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House Judiciary Committee Passes Bill Increasing Deportations and Criminalizing Immigrants

March 18, 2015
Press Release

Washington, D.C. – Today, the House Judiciary Committee  passed H.R. 1148, the “Michael Davis, Jr. in Honor of State and Local Law Enforcement Act,” previously known as the SAFE Act and H.R. 1153,  Asylum Reform and Border Protection Act of 2015. Under H.R. 1148, the 287(g) program, which allows the Department of Homeland Security (DHS) to delegate federal immigration enforcement to state and local agencies, would be expanded to require DHS to enter into such agreements when requested. Rep. Judy Chu (CA-27), a member of the committee, offered an amendment that would end the 287(g) program and in its place create a comprehensive ban on racial profiling.  Rep. Chu released the following statement:

“The frequently abused 287(g) program wastes tens of millions of dollars each year, makes our communities less safe, and should be terminated not expanded. By requiring, not just allowing, DHS to enter into agreements with state and local law enforcement, the SAFE Act would be an unprecedented reversal of authority over immigration enforcement. Moreover, it actually makes local policing more difficult by discouraging immigrants afraid of deportation from cooperating with state and local police. That is because the 287(g) program is a tool which too often relies on racial profiling. Abuse of this program is so rampant that 44% of Latinos across the country said they were less likely now to contact police if they were victims of a crime. This is too high a price to pay. Anti-immigrant sentiments should not trump our need for effective community policing. It is time we end this program.”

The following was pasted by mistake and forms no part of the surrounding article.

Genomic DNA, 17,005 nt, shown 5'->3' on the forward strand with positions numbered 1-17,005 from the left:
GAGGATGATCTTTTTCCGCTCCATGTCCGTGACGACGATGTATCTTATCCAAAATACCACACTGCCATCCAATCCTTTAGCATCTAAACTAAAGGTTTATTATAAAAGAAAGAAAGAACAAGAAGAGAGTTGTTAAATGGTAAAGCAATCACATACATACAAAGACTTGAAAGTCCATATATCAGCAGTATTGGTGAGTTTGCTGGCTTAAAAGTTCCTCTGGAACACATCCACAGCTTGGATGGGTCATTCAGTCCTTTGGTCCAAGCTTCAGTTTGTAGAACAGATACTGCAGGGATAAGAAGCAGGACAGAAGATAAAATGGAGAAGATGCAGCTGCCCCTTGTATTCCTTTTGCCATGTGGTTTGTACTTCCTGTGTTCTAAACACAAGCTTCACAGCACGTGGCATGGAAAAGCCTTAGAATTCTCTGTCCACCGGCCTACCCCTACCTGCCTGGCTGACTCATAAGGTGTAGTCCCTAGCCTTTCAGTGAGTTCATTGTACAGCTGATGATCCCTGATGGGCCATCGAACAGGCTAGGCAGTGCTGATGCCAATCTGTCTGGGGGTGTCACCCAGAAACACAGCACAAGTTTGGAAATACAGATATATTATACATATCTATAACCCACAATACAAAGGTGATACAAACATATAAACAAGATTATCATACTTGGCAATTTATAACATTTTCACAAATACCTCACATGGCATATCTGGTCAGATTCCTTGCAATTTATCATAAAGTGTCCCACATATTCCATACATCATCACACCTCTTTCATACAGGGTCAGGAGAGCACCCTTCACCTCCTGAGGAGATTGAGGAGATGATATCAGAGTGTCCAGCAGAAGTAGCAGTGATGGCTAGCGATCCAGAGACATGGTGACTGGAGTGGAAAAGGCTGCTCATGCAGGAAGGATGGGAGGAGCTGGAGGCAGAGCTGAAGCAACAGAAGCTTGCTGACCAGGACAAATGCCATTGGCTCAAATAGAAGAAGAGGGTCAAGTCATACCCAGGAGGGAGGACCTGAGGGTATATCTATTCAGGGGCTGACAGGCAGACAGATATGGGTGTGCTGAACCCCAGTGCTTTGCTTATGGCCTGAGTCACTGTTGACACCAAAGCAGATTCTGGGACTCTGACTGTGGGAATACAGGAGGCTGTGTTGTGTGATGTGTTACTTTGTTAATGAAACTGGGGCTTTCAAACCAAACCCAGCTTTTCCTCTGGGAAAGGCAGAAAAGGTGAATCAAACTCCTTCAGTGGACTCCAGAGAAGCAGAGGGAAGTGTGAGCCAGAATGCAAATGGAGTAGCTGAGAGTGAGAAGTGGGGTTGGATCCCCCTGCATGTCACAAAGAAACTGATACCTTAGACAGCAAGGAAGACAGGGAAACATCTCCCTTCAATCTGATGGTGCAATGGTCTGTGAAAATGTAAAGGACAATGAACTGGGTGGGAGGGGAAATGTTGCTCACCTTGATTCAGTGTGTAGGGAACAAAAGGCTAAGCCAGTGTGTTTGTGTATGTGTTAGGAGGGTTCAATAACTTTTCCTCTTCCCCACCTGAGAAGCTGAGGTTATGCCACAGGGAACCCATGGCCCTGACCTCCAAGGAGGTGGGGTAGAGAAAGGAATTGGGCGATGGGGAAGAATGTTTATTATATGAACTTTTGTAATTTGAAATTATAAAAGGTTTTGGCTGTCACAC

In addition to H.R. 1148 and H.R. 1153, the other bills, approved by the Judiciary Committee on March 3, were the “Legal Workforce Act” (H.R. 1147) and “The Protection of Children Act of 2015” (H.R. 1149). Together, they would mandate E-Verify for all employers, deny legal counsel to unaccompanied children at the border, and would increase deportations of asylum seekers.

“These bills are more of the same anti-immigrant enforcement-only policies we see time and time again,” continued Rep. Chu. “Rather than working towards comprehensive immigration reform these bills take us backwards and threaten to uproot thousands of aspiring Americans contributing to our communities. We have a responsibility to engage in the process and work towards a more fair and prosperous country. That is why I offered a series of amendments to  protect immigrants from discrimination, ease burdens on small businesses, and guarantee basic legal protections for children. Unfortunately, these amendments were not included in the final legislation, but I will continue to fight for legal rights and equality for all immigrants.”

H.R. 1148 passed by 17-13 and H.R. 1153 passed by 21-12.